Office open Saturday morning for absentee voting

Some of the signs that will mark voting location changes
February 27th, 2020     Featured Government & Politics

Saturday, March 7, is the last day anyone can cast an absentee ballot in the March 10 presidential preference primaries.

Union County Circuit Clerk Phyllis Stanford will accept ballots during regular office hours until then, but will also have her office open from 8 a.m. until noon Saturday, Feb. 29, and Saturday, March 7.

Absentee ballots can be mailed in but must be received in Stanford’s office by 5 p.m. Monday, March 9.

Stanford also wanted to again remind voters that the polling locations for some districts are changing.

The most recent is precinct 501, which has been voting at Northeast Mississippi Community College.

Now, those voters will go to Watson Grove Baptist Church at 521 E. Bankhead Street. The precinct will be renamed Watson Grove as well. This is the county’s largest precinct and the move should make more parking space available as well as space in the voting area.

Other changes have been made, mostly to move voting away from county schools. The move is partly due to school security reasons, but also because of crowding.

Voters who used to go to Myrtle School will now go to Temple Baptist Church at 1026 North St. in Myrtle.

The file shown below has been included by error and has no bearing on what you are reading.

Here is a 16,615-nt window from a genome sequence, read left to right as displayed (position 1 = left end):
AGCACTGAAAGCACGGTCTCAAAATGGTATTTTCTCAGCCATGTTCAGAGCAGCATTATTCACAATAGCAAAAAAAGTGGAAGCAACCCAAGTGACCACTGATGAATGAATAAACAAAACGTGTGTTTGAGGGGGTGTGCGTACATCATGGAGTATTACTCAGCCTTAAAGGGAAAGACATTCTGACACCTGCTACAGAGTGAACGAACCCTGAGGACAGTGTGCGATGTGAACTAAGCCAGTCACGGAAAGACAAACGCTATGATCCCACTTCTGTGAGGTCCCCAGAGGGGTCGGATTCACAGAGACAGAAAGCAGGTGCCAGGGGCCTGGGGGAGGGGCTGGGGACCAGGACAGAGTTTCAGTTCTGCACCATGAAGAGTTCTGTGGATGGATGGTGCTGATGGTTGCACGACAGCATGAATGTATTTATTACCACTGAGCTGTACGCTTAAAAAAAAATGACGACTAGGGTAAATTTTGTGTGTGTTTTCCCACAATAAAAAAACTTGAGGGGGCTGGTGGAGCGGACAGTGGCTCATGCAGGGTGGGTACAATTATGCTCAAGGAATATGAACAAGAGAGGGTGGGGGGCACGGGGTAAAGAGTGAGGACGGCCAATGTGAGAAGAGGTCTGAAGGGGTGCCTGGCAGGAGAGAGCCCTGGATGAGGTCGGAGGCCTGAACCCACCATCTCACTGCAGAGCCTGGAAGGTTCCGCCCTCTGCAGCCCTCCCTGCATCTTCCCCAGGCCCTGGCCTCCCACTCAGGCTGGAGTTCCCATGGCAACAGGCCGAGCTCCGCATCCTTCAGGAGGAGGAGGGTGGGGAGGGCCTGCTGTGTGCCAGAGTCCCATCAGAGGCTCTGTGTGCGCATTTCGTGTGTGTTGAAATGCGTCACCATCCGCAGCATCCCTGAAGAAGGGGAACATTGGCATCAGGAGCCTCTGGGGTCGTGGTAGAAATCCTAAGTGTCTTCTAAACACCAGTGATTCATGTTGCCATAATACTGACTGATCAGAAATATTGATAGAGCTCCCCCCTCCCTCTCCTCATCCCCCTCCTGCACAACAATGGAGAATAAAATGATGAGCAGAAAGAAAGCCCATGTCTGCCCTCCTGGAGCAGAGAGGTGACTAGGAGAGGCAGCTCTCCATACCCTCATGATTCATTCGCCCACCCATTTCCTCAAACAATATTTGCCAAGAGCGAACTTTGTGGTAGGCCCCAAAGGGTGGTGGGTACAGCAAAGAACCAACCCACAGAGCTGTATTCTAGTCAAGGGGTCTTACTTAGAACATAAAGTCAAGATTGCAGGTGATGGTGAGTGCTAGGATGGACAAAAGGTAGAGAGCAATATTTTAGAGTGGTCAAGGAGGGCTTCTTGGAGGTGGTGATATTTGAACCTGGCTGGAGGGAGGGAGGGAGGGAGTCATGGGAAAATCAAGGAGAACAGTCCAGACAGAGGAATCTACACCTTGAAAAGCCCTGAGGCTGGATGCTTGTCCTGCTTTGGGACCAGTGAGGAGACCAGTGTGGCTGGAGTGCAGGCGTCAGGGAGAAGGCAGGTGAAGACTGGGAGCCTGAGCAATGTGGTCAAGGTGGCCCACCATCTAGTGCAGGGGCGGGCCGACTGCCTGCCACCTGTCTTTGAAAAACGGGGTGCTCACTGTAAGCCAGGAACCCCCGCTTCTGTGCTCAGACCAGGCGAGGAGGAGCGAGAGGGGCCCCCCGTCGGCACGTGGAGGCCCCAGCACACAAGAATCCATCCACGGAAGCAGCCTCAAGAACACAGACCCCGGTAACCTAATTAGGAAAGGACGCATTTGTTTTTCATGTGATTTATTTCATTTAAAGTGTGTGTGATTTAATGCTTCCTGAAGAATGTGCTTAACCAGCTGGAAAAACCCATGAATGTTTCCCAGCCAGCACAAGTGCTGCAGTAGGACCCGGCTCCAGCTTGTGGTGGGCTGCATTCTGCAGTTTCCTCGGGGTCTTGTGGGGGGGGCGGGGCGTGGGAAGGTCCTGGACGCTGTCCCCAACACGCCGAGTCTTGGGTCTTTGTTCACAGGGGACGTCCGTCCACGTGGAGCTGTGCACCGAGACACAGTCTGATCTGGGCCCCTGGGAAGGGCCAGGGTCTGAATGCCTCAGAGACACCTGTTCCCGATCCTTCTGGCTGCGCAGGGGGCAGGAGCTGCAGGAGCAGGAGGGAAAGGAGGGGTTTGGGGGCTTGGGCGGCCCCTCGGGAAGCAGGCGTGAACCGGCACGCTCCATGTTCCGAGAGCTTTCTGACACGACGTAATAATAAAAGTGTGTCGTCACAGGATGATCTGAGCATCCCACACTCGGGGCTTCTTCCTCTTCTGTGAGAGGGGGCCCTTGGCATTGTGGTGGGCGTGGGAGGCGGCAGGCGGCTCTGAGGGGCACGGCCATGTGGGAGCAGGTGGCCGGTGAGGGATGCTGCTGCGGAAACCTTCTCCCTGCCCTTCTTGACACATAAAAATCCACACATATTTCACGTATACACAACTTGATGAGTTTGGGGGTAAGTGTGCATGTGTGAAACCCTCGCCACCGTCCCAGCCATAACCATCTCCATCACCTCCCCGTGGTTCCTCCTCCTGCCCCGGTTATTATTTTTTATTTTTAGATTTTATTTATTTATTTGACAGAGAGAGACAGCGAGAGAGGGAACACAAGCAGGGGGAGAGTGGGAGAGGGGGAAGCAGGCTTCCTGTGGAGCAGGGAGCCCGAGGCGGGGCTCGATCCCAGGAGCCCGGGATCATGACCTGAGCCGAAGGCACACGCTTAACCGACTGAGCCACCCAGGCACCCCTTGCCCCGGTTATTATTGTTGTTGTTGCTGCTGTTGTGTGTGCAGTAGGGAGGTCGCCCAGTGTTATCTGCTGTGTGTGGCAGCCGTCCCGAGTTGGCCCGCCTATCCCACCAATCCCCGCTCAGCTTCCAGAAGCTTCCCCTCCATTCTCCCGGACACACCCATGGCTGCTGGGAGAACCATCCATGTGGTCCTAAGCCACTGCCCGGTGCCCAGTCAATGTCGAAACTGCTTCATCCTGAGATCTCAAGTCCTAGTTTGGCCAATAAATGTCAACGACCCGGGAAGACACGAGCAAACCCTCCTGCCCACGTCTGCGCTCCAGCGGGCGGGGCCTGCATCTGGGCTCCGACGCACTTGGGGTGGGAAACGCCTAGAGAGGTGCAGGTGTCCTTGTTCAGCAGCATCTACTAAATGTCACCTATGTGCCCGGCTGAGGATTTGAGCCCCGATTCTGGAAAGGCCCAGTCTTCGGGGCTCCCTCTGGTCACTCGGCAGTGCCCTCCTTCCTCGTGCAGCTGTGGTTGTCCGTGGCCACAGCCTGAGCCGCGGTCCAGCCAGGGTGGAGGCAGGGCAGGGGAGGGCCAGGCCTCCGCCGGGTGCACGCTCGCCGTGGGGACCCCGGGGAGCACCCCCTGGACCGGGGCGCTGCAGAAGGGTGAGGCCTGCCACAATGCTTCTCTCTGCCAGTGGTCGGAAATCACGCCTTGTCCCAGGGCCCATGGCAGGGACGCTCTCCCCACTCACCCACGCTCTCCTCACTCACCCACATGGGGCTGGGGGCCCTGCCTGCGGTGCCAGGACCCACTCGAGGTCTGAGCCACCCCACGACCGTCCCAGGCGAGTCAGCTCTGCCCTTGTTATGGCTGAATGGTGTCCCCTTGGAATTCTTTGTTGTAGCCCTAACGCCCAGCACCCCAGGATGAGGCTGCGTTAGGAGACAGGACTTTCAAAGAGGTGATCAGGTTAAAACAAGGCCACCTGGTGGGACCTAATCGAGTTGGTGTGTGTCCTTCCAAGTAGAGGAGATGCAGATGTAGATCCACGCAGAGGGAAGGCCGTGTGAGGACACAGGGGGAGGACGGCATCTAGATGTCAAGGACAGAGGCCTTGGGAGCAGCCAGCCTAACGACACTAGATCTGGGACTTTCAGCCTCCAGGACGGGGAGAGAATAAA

Ingomar voters will now go to Ingomar Baptist Church at 1112 CR 90.

West Union voters will now go to Conlee Construction at 1533 Hwy. 30 West.

East Union will now go to Ellistown Baptist Church at 1006 CR 185.

Signs will be posted at the former locations for those who forget or are not aware of the changes.

This year, Union Countians will vote on a president, U. S. senator, U. S. representative, Supreme Court justice, five election commissioners and one county school board trustee.

On March 10, voters will select their preference for Democratic and Republican nominees for president, senator and representative and winners will be placed on the general election ballot Nov. 3.

Voters will have to choose either a Democratic or Republican ballot March 10, but a mixture of party candidates will be on the same ballot Nov. 10. State law says a person may vote in a party primary only if he or she “intends to support the nominations made in the primary in which he participates.” There is no realistic way to enforce this, however.

If no candidate receives at least 50 percent of the total vote in the primary, the top two vote-getters will face each other in a run-off March 31. That’s only likely to happen in the Democratic presidential primary, due to the large number of candidates to divide votes.

The voting for election commissioners, county school trustee, Supreme Court judge and whether to legalize medical marijuana will not be on the ballot until November.


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